His family had a history of mental illness. His uncle suffered from mania. A brother was confined in a state mental hospital. His sister was diagnosed with a "mental affliction". Three other relatives were diagnosed with mental illnesses and his mother had "aural and/or visual hallucinations". His father was a river boat captain and by 1870, was a fertilizer manufacturer.The elder Fish died in 1875 at the Sixth Street Station of the Pennsylvania Railroad in Washington, D.C. of a myocardial infarction. Fish's mother then put him into Saint John's Orphanage in Washington, where he was frequently treated sadistically. He began to enjoy the physical pain that the beatings brought. Of his time at the orphanage, Fish remarked, "I was there till I was nearly nine, and that's where I got started wrong. We were unmercifully whipped. I saw boys doing many things they should not have done."

By 1880, his mother had a government job and was able to remove Fish from the orphanage. In 1882, at age 12, he began a relationship with a telegraph boy. The youth introduced Fish to such practices as urolagnia (drinking urine) and coprophagia (eating feces). Fish began visiting public baths where he could watch other boys undress, and spent a great portion of his weekends on these visits. Throughout his life, he would write obscene letters to women whose names he acquired from classified advertising and matrimonial agencies.

By 1890, Fish arrived in New York City, and he said that at that point he became a prostitute and he also began raping young boys. In 1898, his mother arranged a marriage for him with a woman nine years younger than himself. They had six children: Albert, Anna, Gertrude, Eugene, John, and Henry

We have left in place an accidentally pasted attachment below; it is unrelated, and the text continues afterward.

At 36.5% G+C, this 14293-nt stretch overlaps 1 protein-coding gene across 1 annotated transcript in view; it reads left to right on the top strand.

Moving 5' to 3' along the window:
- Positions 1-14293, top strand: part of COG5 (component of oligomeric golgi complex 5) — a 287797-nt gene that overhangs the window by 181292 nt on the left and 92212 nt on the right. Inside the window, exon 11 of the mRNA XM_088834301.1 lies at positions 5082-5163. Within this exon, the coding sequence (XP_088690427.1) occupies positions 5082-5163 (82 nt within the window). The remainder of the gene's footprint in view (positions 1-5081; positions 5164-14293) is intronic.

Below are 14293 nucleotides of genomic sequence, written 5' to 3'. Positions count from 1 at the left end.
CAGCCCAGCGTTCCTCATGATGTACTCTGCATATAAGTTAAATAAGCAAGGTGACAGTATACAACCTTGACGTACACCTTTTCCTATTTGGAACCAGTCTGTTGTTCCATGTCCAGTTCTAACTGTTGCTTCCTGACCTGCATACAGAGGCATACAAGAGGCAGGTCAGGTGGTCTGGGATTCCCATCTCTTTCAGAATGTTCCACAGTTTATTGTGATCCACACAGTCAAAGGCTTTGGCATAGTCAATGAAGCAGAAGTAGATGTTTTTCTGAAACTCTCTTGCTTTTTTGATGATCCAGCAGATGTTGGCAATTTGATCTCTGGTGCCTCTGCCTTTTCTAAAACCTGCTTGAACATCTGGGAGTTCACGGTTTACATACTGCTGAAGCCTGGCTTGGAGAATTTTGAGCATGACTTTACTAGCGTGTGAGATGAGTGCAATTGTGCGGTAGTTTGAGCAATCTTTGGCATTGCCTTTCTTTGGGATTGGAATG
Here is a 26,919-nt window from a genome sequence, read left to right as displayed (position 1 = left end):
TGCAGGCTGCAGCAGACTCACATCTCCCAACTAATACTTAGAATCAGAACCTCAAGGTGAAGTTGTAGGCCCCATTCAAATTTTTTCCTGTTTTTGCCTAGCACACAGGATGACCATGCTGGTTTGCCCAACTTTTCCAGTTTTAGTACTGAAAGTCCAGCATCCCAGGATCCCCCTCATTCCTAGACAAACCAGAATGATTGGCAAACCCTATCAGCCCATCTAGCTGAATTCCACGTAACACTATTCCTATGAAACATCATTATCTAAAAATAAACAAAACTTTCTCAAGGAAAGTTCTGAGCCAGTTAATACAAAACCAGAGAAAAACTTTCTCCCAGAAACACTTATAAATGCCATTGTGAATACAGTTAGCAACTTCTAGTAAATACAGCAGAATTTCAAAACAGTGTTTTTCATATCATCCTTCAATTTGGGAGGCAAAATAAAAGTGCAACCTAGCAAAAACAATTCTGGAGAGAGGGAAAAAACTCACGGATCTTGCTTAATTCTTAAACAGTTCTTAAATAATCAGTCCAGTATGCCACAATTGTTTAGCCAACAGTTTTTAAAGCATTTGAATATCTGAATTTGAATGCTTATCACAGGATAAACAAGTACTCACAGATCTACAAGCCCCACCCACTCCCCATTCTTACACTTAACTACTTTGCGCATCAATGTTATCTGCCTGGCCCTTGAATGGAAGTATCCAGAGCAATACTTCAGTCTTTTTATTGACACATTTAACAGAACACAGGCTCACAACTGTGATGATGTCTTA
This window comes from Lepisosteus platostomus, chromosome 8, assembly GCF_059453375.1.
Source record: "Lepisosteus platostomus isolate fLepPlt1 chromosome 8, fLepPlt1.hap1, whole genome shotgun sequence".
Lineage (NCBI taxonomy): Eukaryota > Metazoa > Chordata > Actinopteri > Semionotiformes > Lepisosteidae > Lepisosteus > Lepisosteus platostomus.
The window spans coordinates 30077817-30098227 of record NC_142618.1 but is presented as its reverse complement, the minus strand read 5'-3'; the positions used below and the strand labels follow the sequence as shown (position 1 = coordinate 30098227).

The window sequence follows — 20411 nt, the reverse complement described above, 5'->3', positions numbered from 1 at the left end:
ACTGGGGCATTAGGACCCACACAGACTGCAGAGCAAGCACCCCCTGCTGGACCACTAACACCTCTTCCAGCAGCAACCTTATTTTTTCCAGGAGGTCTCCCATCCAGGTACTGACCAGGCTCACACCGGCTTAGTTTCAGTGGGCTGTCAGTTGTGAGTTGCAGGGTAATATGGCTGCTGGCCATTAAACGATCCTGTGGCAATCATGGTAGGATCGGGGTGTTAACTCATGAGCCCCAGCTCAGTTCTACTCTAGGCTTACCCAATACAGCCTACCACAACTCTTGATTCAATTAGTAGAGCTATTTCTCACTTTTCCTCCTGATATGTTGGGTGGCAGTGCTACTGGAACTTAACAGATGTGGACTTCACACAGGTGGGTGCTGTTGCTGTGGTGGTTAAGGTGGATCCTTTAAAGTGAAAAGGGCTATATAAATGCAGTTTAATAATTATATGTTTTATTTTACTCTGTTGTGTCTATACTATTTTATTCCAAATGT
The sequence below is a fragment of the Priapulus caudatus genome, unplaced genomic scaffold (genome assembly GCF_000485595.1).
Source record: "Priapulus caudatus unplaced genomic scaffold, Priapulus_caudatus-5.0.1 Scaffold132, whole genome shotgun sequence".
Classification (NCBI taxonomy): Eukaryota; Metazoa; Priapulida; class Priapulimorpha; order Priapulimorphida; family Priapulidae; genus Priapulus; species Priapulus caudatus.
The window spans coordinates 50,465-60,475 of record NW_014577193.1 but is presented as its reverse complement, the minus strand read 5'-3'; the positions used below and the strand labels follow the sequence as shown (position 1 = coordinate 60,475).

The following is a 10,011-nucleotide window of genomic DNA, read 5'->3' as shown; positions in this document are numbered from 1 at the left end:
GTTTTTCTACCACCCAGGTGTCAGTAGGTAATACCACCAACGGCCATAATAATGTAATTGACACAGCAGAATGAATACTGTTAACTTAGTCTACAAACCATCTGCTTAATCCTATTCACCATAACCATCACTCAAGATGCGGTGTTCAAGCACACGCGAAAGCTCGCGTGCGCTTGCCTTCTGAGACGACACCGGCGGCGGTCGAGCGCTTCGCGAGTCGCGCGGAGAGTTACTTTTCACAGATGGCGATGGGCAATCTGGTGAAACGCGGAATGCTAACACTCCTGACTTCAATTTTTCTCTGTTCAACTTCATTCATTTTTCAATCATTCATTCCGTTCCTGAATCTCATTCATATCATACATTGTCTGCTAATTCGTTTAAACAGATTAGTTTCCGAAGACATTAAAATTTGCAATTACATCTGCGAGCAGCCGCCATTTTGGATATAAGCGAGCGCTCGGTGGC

Police Search Area Of Murder Scene

12/14/35-New York, NY: Medical examiner Amos Squires directs policemen who are digging for bones at

the spot in Westchester County where parts of the body of slain Grace Budd were found. One
policeman has something and is showing it to a physician. Albert Fish aged recluse confessed
to the horrible killing of the ten year old girl whose disapearence seix years ago started a
nation wide search which has at last been successful.
March 14, 1935 © Bettmann/CORBIS

"Going to the electric chair will be the supreme thrill of my life."

Belle Sorenson Gunness
Belle Gunness with her children Lucy and Myrtle Sorenson, and Phillip Gunness, c. 1908
BornNovember 11, 1859
Selbu, Norway
DiedApril 28, 1908 (aged 48) (unverified)
La Porte, Indiana
Cause of death
Other namesHell's Belle
MotiveLife insurance money
Span of killings
July 30, 1900–1908
State(s)Illinois, Indiana,
Date apprehended
never caught
(born as Brynhild Paulsdatter Størseth; November 11, 1859 – April 28, 1908) was a Norwegian-American serial killer.

Standing six feet tall (183 cm) and weighing over 200 pounds (91 kg), she was a physically strong woman. She killed most of her suitors and boyfriends, and her two daughters, Myrtle and Lucy. She may also have killed both of her husbands and all of her children, on different occasions. Her apparent motives involved collecting life insurance, cash and other valuables, and eliminating witnesses. Reports estimate that she killed between 25 and 40 people over several decades.

First victim
In 1884, Gunness married Mads Ditlev Anton Sorenson in Chicago, Illinois, where, two years later, they opened a confectionery store. The business was not successful; within a year the shop mysteriously burned down. They collected insurance, which paid for another home.